The occasional headache, back pain, or muscle strains can make our days difficult, but chronic pain is a different story. Enduring relentless discomfort, day after day, while trying to keep up with the demands of a regular workday, is an unfortunate reality for many Canadians living with chronic pain. Not only does it impact individuals on a personal level, it seeps into the workplace, impacting productivity, morale, and overall well-being.
National Pain Awareness Week, observed from November 5 to 11, is a time to raise awareness of the challenges faced by those living with chronic pain, break down barriers, and create change.
Persistent Pain in Perspective
The World Health Organization recognizes chronic pain as a disease and not just as a symptom of another condition. Pain is considered chronic when it lasts longer than three months, and can sometimes occur without a known cause, after an injury has healed, or after a condition has been treated.
According to a 2023 Benefits Canada Healthcare Survey, more than half of Canadian benefits plan members live with at least one diagnosed chronic health condition, and 10 per cent of them live with chronic pain. Out of all chronic conditions, the survey found chronic pain had the most impact on an individual’s overall and mental health. The survey also found that a higher percentage of those living with chronic pain had poor overall health (39%) and poor mental health (36%). Two-thirds (65%) of plan members surveyed agreed that their work environments contributed to their general aches and pains, and that number was higher (75%) for those with physically demanding jobs.
The shift to remote or hybrid working models may be playing a role in the increase in chronic pain among employees. Many individuals working remotely may not have proper ergonomic chairs or desks at home. Constantly working on a couch or at a kitchen table can strain the back, neck, and shoulders, leading to chronic pain issues over time. At the same time, one survey found that just over a third (34%) of plan members said working remotely actually helped them miss less work due to their chronic pain, suggesting that working from home was especially helpful for those with arthritis (93%).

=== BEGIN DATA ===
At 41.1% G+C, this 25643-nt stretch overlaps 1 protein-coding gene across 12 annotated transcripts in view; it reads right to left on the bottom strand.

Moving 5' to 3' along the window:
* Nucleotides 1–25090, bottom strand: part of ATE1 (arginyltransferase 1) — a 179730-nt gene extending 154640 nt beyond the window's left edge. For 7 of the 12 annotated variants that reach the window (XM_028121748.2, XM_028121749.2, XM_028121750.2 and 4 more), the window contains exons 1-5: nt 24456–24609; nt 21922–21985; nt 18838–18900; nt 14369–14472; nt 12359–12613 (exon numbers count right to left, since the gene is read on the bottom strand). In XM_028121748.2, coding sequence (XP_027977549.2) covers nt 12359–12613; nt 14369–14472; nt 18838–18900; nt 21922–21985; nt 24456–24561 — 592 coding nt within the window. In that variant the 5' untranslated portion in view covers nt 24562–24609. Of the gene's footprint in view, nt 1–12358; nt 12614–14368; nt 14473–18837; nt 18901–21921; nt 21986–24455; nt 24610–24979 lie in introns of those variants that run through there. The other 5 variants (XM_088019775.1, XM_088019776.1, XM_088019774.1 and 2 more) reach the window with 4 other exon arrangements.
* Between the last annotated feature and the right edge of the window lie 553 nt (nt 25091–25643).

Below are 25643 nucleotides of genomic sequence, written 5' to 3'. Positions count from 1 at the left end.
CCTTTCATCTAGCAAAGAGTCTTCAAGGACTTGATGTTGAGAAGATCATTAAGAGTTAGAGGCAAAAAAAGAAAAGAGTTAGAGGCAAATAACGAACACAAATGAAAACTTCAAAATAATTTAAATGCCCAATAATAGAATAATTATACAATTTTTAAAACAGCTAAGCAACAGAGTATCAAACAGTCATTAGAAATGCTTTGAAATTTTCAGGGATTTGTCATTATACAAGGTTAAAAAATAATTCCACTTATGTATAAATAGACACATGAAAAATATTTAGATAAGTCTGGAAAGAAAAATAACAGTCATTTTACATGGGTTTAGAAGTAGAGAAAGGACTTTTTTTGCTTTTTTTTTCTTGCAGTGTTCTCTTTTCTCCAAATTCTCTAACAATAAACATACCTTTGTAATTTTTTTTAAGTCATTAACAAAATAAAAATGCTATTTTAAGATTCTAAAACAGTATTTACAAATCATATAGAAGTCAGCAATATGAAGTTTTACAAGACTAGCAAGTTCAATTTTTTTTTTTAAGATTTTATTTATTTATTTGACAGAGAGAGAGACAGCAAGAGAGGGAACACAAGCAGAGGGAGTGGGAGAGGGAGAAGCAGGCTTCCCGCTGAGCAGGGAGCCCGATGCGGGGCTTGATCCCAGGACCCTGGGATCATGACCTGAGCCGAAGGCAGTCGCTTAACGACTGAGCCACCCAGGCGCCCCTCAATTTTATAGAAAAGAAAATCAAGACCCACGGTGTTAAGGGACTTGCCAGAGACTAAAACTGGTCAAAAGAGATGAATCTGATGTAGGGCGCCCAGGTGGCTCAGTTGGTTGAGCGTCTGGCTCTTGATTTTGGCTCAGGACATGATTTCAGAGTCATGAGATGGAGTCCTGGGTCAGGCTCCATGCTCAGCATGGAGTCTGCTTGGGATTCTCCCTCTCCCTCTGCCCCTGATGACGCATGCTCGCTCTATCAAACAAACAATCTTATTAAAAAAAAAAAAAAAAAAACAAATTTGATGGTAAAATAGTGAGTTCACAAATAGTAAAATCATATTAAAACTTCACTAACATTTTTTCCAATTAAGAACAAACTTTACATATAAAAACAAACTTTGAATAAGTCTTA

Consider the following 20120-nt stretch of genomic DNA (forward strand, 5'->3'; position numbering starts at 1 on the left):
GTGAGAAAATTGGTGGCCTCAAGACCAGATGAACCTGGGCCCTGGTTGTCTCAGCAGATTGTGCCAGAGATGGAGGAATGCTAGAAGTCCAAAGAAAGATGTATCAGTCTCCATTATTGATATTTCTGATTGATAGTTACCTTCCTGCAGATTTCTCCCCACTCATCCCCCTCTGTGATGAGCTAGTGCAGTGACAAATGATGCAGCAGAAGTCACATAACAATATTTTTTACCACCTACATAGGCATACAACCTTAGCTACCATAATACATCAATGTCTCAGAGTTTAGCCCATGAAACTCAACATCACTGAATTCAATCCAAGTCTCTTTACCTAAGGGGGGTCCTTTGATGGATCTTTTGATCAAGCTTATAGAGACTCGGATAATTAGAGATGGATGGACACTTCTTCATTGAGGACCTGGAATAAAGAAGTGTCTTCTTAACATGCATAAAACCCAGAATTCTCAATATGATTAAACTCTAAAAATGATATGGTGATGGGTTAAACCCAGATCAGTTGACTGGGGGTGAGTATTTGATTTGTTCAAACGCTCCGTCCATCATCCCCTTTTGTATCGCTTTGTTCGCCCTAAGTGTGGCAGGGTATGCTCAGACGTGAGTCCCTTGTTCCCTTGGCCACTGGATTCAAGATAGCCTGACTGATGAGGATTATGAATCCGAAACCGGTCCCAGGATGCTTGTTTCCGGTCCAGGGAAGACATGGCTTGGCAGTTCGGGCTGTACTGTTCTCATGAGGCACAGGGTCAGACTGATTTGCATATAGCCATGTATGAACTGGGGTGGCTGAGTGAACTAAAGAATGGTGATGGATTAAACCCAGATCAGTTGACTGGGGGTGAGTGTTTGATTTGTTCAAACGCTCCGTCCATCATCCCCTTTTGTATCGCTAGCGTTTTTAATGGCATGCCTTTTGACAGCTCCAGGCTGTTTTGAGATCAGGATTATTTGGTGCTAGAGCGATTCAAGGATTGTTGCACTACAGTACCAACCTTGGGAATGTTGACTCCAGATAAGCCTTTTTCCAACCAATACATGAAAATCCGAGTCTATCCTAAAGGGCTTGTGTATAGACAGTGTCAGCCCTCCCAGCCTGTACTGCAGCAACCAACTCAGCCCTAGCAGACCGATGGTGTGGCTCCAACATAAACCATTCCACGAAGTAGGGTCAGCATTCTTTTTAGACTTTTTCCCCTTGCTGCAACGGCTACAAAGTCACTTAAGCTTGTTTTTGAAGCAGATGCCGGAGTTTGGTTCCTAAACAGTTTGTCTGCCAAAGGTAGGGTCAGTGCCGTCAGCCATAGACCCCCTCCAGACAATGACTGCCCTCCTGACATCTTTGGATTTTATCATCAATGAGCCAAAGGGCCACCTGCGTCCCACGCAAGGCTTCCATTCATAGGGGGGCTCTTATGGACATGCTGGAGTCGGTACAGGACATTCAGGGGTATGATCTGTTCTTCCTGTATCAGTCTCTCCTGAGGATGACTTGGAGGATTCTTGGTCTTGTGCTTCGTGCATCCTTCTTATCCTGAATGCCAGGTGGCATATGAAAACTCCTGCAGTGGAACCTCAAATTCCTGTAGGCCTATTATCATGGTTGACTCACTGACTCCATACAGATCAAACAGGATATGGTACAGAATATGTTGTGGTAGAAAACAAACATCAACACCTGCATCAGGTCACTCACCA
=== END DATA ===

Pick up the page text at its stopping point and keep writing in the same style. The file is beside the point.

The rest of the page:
Whether working remotely or in an office, extended periods of sitting can cause muscle stiffness, reduced circulation, and back pain, and the incorrect placement of computer screens can cause eye strain. Understanding these challenges is important for both employers and employees. Employers can provide guidance on proper ergonomic setups, and employees can be proactive about creating workspaces that promote comfort.
Chronic pain can also stem from various conditions, such as arthritis, fibromyalgia, migraines, and more. Mental health issues, such as anxiety or depression, can worsen chronic pain, and vice versa. Chronic pain is often invisible, meaning employees may be struggling, even if they don’t show visible signs. Acknowledging that conditions vary greatly and require different accommodations and support, as well as recognizing the diverse nature of chronic pain, can help improve the well-being and productivity of employees managing these conditions.
Unseen Struggles: Chronic Pain in the Workplace
Chronic pain can present several challenges in the workplace that can make it difficult for employees to feel fulfilled and do their best work. Pain can be distracting and make it difficult to concentrate on tasks. It can also significantly restrict movement, making it challenging to carry out any job duties that involve mobility or strength. Pain can lead to disrupted sleep and fatigue, resulting in lower energy levels throughout the day. Employees living with chronic pain may need to take days off to manage their condition or attend medical appointments. Chronic pain can also lead to anxiety and depression, impacting an employee’s ability to manage workplace stress.
Research published in the Canadian Journal of Pain found that individuals with pain were 64% less likely to view their jobs as rewarding, 47% more likely to be subjected to threats or abuse in the workplace, and 30% more likely to report poor supervisor support. Overall, chronic pain is associated with lower fulfillment and feelings of being ostracized at work, suggesting that the presence of pain goes well beyond lost productivity due to absenteeism.
Creating a Supportive Workplace Environment
It’s important for employers to recognize these challenges and work with their teams to find accommodations and build support systems. By considering the following solutions, employers can create an environment where chronic pain awareness is an integral part of the workplace culture.
Increasing awareness about chronic pain in the workplace is about building a culture of support and inclusivity, and creating workplace environments where employees can thrive. Contact us for more information and advice on how you can provide essential support and address the unique needs of employees with chronic pain.